Southern Tick Associated Rash Illness (STARI) is febrile illness that occurs following bites of Amblyomma americanum ticks. Although it was initially reported over two decades ago, the agent of STARI remains unknown, and no diagnostic tests are available. The recent northward expansion of A. americanum has brought these ticks into areas highly endemic for Lyme disease. The primary indicator of STARI is an expanding rash around the tick bite, that can be misdiagnosed as an erythema migrans. The similarity of the rash and the accompanying non-specific symptoms presents challenges for physicians. In addition, there is a lack of defined treatment protocols for STARI. While it has been suggested that antibiotic treatment may have utility, this has not been clearly demonstrated. The identification of the STARI agent would have profound effects on the ability to diagnose and treat this syndrome, as well as clarify the epidemiology of this illness. In this proposal, we will employ state of the art molecular and serologic tools to identify the agent of STARI. We will identify unique microbial sequences through comprehensive metagenomic sequencing of skin biopsies taken from within the STARI rash and attached ticks. We will then develop serologic assays to demonstrate exposure to this agent in sera from STARI patients. This work will determine the microbial origin of STARI and enhance opportunities for accurate diagnostics and therapy.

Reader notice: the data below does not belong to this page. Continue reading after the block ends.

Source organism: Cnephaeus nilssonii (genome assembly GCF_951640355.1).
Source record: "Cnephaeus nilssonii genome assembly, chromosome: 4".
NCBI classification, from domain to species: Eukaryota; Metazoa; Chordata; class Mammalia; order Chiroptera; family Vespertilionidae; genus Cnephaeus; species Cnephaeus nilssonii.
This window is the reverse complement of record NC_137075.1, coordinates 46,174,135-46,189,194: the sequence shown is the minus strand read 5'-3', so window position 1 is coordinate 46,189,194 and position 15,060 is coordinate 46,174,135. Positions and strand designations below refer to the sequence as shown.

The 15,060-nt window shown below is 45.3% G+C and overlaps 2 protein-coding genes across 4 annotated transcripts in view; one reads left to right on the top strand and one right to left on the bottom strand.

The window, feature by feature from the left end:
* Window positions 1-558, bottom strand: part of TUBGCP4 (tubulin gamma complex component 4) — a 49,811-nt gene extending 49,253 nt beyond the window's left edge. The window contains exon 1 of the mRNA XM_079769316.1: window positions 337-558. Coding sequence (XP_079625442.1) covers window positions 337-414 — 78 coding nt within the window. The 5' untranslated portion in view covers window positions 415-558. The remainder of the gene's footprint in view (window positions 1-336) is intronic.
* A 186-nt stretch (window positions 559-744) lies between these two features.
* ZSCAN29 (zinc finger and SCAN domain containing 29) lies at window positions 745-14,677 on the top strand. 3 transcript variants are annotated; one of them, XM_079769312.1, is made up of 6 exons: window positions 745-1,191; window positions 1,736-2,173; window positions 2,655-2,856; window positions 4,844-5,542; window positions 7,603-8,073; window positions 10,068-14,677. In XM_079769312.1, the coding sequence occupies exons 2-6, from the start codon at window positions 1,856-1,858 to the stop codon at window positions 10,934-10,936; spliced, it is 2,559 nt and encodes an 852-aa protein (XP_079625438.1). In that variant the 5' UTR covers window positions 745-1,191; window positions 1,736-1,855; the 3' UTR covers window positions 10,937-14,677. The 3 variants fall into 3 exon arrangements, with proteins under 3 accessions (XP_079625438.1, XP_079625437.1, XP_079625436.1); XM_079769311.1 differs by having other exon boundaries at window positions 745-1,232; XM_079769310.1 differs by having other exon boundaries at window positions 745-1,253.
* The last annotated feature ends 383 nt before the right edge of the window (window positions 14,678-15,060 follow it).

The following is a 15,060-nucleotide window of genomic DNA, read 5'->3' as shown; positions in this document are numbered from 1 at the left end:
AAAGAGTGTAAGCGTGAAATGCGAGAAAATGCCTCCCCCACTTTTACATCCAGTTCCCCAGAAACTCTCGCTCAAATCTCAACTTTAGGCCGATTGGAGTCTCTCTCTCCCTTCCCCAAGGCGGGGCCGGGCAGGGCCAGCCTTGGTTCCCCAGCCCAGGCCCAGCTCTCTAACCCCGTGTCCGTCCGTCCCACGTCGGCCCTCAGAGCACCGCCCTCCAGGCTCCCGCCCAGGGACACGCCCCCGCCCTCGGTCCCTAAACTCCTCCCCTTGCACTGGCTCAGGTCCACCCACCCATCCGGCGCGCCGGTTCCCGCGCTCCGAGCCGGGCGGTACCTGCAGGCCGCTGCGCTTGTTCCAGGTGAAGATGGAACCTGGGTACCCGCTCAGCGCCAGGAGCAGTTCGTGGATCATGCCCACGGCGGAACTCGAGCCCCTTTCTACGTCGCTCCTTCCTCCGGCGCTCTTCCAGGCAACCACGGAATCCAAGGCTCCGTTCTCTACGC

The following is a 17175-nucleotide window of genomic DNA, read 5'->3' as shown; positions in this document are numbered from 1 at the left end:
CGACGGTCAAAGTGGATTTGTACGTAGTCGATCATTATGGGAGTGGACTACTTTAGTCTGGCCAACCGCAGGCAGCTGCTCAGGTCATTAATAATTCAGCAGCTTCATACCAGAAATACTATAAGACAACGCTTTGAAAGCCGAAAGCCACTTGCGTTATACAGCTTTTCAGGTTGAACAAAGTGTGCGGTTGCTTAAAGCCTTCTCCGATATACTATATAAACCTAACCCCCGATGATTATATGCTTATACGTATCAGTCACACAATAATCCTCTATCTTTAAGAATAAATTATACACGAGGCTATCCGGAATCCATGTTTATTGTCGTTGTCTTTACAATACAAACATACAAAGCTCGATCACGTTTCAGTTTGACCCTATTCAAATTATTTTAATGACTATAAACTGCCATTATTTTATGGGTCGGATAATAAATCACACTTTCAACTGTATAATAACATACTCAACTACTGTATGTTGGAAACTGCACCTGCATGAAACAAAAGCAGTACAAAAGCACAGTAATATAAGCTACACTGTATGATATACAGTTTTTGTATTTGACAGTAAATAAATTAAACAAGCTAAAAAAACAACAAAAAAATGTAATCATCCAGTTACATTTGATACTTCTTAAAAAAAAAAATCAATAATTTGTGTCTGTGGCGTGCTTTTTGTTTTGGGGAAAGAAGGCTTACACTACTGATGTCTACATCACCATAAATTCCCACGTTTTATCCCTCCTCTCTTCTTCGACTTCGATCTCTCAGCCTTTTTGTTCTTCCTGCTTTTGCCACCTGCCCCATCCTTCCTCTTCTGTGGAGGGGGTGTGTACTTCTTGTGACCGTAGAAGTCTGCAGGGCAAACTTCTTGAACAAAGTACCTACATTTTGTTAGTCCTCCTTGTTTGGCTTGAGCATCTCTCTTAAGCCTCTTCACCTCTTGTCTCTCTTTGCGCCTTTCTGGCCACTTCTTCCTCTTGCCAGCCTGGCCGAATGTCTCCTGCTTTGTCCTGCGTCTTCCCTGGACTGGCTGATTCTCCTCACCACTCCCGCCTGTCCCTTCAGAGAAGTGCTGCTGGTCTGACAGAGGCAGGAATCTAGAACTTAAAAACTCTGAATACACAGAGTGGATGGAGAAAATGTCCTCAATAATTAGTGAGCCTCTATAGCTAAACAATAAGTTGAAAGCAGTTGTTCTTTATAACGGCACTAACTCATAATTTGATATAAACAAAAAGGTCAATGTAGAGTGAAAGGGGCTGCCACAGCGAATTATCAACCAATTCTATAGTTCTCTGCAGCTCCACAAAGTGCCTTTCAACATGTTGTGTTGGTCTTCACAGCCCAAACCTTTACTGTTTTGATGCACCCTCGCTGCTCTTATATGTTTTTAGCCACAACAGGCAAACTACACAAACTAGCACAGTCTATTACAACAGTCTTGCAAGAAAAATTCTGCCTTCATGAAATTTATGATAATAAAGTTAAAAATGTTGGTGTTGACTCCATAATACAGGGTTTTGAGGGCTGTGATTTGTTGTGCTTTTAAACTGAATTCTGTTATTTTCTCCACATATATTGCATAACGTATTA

Southern Tick Associated Rash Illness (STARI) is an illness that occurs following a bite of lone star ticks. The microbial agent that causes STARI is unknown, and this results in difficulty with diagnosis and treatment. We will identify the causative agent of STARI and develop a diagnostic test.